A bipartisan group of senators is working to orchestrate a two-year extension of an expiring pandemic-era expulsion authority that allows officials to speedily send migrants out of the United States, in a long-shot bid to head off an expected influx of border crossings when the policy ends next week.
The measure has little chance of advancing in the closely divided Senate, but its emergence this week demonstrates how profoundly partisan gridlock on a broader immigration overhaul has paralyzed Congress. It also reflects a last-ditch sense of desperation on the part of some members to try any step to prevent problems at the border from growing far worse.
The authors, Senators Kyrsten Sinema of Arizona, who recently changed her affiliation from Democrat to independent, and Thom Tillis, Republican of North Carolina, have for months been at the center of efforts to strike a deal on a comprehensive and bipartisan immigration overhaul.
The looming expiration of the pandemic-era policy known as Title 42, which includes the expedited expulsion authority, has long been a part of their strategy, providing a deadline of sorts they hoped would force Congress to act on immigration. Last year, the pair tried and failed to galvanize support for combining the extension with a series of border security enhancements and a pathway to citizenship for migrants unlawfully brought to the United States as children.
This year, senators have so far failed to agree on a compromise, and with only a week to go before the end of Title 42 — which experts believe will prompt a significant influx of border crossings — they are opting for a significantly slimmed-down approach. The legislation, reported earlier by Politico, would extend for two years a mandate that officials immediately send migrants back to Mexico or their country of origin — but with an additional exemption for asylum claims, in which individuals cite threats of torture, or to their life or freedom, if they are sent back. The exemption would also apply to all people, including unaccompanied minors, who have been considered exempt under Title 42.
Senators in both parties expressed opposition to the plan on Thursday, suggesting it could not draw the necessary support to move forward.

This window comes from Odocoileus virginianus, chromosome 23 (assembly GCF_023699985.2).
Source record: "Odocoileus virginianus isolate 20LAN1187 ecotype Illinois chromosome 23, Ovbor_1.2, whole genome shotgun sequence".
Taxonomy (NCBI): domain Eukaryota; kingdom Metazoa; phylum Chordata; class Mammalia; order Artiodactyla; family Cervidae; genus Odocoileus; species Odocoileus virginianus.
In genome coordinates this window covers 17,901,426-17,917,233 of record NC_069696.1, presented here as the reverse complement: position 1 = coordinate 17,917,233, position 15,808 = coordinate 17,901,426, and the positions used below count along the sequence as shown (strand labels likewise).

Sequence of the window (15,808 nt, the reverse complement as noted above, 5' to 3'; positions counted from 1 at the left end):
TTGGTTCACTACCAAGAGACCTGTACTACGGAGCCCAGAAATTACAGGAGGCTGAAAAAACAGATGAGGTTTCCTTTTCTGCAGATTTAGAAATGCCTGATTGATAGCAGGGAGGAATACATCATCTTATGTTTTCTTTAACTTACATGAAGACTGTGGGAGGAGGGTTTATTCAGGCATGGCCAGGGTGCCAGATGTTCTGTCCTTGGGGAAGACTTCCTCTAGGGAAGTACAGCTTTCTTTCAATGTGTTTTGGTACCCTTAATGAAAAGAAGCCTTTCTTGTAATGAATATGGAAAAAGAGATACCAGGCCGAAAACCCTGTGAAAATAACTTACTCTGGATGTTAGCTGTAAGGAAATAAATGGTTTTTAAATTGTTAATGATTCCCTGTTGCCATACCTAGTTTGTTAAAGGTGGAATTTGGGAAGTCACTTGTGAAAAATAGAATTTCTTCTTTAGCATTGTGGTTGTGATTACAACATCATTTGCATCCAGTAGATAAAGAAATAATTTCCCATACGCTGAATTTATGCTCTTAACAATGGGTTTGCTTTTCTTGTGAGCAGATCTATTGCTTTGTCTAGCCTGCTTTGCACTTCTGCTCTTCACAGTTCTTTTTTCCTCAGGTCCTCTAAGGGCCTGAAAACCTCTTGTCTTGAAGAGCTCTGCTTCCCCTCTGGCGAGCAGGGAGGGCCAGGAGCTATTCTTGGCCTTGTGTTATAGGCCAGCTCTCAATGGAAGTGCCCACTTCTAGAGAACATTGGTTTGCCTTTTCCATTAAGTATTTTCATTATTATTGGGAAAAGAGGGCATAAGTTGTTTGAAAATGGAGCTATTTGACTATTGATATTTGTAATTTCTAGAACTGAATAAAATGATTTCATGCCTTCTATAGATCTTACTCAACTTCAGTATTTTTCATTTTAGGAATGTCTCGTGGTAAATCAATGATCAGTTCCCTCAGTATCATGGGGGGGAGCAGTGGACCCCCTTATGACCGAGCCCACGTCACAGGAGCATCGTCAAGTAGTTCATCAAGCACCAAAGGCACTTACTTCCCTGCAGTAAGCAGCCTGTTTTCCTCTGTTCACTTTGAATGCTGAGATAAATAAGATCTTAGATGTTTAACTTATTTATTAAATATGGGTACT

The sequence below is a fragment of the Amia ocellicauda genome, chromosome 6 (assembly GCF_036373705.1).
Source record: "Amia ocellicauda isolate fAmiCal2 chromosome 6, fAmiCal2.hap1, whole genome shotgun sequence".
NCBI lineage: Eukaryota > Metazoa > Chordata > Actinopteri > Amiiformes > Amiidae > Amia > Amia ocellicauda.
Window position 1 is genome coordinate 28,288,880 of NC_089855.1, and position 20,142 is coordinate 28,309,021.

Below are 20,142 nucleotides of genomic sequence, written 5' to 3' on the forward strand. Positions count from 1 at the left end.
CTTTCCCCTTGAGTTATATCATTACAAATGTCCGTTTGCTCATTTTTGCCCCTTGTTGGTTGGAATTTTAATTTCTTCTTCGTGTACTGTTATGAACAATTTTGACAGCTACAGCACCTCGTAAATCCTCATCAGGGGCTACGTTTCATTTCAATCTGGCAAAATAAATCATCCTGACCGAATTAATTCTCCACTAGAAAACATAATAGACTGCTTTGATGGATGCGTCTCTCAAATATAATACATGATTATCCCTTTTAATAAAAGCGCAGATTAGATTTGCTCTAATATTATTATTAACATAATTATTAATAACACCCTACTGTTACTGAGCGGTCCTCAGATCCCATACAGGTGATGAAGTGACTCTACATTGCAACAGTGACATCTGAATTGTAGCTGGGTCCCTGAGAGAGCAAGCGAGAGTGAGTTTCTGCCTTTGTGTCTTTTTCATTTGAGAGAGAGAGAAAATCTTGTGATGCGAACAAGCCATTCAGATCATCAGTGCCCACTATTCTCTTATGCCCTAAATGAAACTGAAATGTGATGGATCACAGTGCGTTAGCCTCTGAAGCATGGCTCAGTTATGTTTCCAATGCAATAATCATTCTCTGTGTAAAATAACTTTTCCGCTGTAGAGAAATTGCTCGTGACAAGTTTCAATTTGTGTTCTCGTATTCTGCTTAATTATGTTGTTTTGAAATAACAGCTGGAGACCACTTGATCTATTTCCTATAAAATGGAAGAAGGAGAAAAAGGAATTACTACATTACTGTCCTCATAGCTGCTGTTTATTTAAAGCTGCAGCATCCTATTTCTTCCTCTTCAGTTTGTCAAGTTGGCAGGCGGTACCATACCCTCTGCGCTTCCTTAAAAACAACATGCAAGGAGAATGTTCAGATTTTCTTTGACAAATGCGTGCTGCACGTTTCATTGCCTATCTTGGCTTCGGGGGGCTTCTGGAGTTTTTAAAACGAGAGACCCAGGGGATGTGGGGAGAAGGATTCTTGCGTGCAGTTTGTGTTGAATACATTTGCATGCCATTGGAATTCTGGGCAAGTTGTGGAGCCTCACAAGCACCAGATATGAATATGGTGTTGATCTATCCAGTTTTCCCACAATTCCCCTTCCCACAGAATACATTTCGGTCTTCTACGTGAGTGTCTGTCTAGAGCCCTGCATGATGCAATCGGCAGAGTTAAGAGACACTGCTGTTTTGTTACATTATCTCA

“It doesn’t solve the problem,” Senator James Lankford, Republican of Oklahoma, who has been working with Ms. Sinema and Mr. Tillis to cobble together a comprehensive immigration overhaul, said of the proposed fix, arguing that the asylum exemption made it ineffective. “It doesn’t close the loophole.”
Senator Christopher S. Murphy, Democrat of Connecticut, who has also been working with the pair on immigration legislation, said he had not signed on to their latest, bare-bones proposal.
“We’re all scrambling to try to figure out how to help the administration deal with what is likely going to be overwhelming,” he said.
Ms. Sinema and Mr. Tillis presented the legislation, which is backed by Senators John Cornyn, Republican of Texas, and Joe Manchin III, Democrat of West Virginia, as a way to buy time for the Biden administration to put a feasible alternative to Title 42 in place.
“Despite our repeated calls, the Biden administration failed to plan ahead and implement a realistic, workable plan,” Ms. Sinema said in a statement.
The administration still has other authorities to expel migrants. It is also exploring new policies to filter people through regional processing centers and with rules that would make asylum seekers ineligible unless they had sought humanitarian protection outside the United States.
On Wednesday, a group of Republicans led by Senator Lindsey Graham of South Carolina sent a letter to President Biden pleading with him not to curtail his expulsion authority as planned.
“We shudder to think about how much worse the situation at the border would have been over the past three years had it not been for the deterrent effect of Title 42,” the group wrote.
Also on Wednesday, Mr. Murphy and Mr. Lankford sent a letter to Alejandro Mayorkas, the homeland security secretary, appealing to him to expedite court orders for migrants in custody to help clear a mounting case backlog before it balloons.
The calls come as Republicans are preparing next week to push through a sweeping bill to revive and codify Trump-era border initiatives to keep migrants in detention or outside the United States, policies they argue will help reduce inflows. The legislation is timed to pass just before Title 42 expires.
But none of the measures can draw bipartisan support. The House bill is a dead letter in the Senate, where the Democratic majority wants to see border enforcement measures paired with initiatives to expand and streamline avenues to legal immigration.
The notion of extending Title 42 on its own is equally anathema to Democrats. Last December, they banded together to reject a proposal from Senator Mike Lee, Republican of Utah, that would have forbid the administration from ending the expulsion authority.